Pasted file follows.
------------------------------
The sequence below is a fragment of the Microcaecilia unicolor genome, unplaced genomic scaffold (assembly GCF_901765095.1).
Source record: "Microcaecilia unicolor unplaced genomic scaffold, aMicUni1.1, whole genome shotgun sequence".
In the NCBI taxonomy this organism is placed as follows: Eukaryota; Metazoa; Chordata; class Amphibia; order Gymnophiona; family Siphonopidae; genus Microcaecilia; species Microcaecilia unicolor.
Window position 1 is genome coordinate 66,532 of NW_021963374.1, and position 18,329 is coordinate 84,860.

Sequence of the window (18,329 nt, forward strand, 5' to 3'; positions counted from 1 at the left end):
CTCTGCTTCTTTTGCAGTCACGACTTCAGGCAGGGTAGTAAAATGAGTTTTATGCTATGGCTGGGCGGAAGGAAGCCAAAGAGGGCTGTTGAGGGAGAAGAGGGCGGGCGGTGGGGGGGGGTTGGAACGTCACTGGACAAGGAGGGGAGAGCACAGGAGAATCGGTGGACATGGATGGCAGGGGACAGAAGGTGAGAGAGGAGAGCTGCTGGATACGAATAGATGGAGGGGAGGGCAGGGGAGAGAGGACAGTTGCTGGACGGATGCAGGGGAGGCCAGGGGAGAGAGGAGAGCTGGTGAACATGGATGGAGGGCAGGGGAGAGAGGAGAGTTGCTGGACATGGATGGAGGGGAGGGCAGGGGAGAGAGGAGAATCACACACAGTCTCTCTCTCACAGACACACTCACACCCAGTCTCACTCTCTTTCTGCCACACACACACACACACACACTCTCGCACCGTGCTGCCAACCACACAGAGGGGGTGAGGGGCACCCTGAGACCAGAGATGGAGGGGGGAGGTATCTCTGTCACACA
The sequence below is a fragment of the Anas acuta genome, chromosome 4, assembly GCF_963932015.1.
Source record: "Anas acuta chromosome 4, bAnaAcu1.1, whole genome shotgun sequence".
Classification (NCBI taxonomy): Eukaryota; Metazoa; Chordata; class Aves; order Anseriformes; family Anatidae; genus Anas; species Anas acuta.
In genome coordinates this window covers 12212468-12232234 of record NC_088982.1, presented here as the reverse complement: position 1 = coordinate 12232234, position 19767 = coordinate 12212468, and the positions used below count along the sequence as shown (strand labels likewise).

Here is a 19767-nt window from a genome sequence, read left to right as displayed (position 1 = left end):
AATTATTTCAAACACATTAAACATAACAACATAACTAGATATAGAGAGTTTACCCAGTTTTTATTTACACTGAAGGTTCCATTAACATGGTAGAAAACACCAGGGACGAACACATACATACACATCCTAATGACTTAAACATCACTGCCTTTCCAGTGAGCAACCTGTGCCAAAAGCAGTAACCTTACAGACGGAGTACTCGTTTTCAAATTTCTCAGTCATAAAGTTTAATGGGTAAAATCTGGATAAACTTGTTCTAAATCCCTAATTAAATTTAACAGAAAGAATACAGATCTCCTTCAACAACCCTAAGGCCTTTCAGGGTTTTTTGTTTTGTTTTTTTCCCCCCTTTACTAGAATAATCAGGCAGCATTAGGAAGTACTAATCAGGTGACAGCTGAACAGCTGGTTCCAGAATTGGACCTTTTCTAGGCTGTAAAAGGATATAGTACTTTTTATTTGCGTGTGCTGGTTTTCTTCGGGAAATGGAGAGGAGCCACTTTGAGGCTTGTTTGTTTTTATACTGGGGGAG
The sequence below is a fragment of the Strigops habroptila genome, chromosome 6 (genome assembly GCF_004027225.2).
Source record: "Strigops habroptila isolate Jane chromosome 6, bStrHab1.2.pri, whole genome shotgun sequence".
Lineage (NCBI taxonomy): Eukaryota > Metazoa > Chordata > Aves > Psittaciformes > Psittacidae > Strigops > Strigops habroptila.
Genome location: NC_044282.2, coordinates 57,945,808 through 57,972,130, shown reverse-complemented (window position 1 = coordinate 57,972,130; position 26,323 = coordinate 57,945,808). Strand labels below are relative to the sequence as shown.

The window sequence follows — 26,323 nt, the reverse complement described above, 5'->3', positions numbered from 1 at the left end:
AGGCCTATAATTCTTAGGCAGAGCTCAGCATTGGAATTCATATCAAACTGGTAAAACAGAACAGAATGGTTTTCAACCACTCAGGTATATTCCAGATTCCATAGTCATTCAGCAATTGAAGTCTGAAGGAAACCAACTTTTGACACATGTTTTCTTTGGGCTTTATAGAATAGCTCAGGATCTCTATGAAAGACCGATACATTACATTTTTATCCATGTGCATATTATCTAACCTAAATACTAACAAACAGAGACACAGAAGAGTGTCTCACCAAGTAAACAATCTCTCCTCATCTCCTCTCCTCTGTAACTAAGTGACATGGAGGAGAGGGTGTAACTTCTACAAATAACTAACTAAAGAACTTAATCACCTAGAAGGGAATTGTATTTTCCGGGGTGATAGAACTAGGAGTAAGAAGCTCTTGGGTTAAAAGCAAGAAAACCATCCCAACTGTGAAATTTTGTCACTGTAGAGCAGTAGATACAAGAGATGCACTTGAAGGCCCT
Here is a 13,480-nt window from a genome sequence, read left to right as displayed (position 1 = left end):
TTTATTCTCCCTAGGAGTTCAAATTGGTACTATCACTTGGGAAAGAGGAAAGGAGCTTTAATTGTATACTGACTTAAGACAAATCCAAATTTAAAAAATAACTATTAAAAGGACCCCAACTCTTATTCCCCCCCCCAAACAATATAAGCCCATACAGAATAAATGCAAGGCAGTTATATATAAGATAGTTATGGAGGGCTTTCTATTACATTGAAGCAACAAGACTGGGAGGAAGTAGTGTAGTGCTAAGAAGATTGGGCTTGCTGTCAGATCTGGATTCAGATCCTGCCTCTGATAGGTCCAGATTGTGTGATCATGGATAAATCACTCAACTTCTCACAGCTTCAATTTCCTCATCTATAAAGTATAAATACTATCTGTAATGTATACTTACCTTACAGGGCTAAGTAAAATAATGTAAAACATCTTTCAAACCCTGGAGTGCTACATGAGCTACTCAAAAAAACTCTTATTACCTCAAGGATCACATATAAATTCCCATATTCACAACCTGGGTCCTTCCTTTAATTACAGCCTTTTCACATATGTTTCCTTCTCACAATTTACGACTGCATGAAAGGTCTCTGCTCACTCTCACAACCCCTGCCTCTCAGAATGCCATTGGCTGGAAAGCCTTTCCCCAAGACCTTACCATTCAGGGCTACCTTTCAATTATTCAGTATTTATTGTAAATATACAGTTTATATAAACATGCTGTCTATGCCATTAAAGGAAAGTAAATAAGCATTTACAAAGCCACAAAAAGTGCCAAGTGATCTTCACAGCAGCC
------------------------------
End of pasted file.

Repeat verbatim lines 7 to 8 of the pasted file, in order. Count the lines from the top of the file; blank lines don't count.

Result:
The sequence below is a fragment of the Anas acuta genome, chromosome 4, assembly GCF_963932015.1.
Source record: "Anas acuta chromosome 4, bAnaAcu1.1, whole genome shotgun sequence".